Pieces killer
His tickling fetish would prove somewhat problematic.

But what truly sets the Pieces apart — asides from the kind of relentless gore that leaves you gagging on piles of steaming viscera — is the movie’s resident cop, Lieutenant Bracken, who in spite of going to great lengths to do his best Columbo impression is as inept as they come. Not only is he unable to ascertain the fact that the bloodied chainsaw sitting next to a pile of limbs is in fact the murder weapon, he later fails to search a crime scene where our killer lurks, putting his teenage assistant in danger as our middle-aged damsel lies paralysed on the sofa, her eyes almost popping in disbelief as he decides to search out in the hallway first. Bracken is played by horror and exploitation legend Christopher George, who starred in a whole host of sleazy productions during the home video revolution, including vigilante exploitation flick The Exterminator, Lucio Fulci’s City of the Living Dead and golden age slasher Graduation Day, and as a personality he is once again a joy to behold.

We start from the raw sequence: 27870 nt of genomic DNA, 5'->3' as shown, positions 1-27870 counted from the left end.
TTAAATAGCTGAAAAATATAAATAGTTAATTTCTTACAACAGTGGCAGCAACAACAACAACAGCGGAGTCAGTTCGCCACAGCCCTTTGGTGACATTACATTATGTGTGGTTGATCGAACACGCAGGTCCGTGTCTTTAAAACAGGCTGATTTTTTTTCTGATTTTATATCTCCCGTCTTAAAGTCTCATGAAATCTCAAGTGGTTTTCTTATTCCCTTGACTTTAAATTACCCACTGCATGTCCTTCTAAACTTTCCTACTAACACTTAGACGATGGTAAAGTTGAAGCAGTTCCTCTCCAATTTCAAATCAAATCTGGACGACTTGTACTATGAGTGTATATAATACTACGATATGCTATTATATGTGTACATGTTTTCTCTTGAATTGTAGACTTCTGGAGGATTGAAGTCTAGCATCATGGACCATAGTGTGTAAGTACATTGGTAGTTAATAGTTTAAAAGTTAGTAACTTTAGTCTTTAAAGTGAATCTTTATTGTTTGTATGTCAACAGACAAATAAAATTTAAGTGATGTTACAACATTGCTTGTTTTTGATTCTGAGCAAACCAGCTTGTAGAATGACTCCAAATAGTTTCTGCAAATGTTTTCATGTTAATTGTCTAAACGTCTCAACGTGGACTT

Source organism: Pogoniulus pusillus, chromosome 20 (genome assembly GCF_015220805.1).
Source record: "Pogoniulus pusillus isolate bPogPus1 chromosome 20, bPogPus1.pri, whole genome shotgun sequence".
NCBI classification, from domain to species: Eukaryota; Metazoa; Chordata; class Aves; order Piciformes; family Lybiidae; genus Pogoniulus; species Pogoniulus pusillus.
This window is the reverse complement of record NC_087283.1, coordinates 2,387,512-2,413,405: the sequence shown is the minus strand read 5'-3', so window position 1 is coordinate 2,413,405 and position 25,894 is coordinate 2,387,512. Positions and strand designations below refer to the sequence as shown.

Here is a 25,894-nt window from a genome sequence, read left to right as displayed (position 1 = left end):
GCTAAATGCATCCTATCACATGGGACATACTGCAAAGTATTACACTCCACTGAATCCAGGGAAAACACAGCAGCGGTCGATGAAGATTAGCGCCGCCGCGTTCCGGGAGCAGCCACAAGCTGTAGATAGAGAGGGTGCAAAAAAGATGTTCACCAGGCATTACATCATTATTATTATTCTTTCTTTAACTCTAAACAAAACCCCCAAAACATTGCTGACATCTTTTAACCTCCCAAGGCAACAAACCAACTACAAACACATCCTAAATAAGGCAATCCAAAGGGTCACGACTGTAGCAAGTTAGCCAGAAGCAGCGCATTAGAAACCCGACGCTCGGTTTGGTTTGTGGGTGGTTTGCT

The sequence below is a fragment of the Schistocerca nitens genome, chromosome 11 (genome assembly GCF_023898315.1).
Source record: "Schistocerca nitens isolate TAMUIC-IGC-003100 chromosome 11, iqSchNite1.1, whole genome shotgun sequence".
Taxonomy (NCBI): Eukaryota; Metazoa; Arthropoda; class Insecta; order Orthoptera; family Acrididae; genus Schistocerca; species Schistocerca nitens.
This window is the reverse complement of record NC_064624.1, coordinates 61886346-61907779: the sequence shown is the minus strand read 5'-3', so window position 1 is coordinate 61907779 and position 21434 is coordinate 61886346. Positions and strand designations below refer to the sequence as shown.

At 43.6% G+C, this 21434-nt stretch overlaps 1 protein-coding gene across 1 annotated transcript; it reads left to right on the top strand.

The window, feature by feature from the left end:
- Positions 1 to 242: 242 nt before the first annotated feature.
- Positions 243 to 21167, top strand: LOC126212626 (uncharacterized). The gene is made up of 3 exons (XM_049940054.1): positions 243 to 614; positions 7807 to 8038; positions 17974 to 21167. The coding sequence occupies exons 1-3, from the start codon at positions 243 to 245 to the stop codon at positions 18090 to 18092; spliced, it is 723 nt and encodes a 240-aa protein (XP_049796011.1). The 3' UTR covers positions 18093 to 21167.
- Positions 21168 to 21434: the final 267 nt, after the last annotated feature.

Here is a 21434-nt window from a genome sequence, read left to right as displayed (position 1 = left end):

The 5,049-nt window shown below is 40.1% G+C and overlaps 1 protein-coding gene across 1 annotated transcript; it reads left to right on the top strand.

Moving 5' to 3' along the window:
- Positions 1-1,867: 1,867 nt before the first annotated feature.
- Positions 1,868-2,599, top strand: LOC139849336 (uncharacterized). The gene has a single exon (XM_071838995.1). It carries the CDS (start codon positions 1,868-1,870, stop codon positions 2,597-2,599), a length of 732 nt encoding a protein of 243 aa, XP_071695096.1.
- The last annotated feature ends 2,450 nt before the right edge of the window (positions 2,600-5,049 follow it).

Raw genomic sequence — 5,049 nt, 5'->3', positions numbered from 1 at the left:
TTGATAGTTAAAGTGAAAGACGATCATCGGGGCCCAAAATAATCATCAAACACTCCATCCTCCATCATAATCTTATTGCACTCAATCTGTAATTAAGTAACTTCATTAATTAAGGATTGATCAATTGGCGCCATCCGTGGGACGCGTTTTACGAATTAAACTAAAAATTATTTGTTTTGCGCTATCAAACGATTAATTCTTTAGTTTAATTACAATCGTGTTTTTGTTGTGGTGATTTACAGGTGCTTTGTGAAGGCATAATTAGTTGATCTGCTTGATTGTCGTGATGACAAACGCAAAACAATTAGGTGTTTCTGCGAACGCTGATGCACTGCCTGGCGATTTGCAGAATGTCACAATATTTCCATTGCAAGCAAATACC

In the end, plot and general logicality are peripheral to a movie whose sole purpose is to garner notoriety and make some cheddar. What is crucial are the abundance of mutilations on display, the kind so horrific they barely have an effect on the many witnesses who continue to stroll around without a care in the world. Particularly gruesome is a moment in which a cornered student takes the killer’s chainsaw in the stomach. You actually see the weapon tearing through what appears to be her chest but is actually the flesh of a no-fooling pig, and when her body is later discovered you get the most shocking image in a movie crammed with them: the woman’s mutilated corpse and a whole mess of real internal organs slopped across the room, dripping off the walls and ceiling like a blood-based Jackson Pollock undertaken in an abattoir.

Perhaps there is some art in there after all.

Best Kill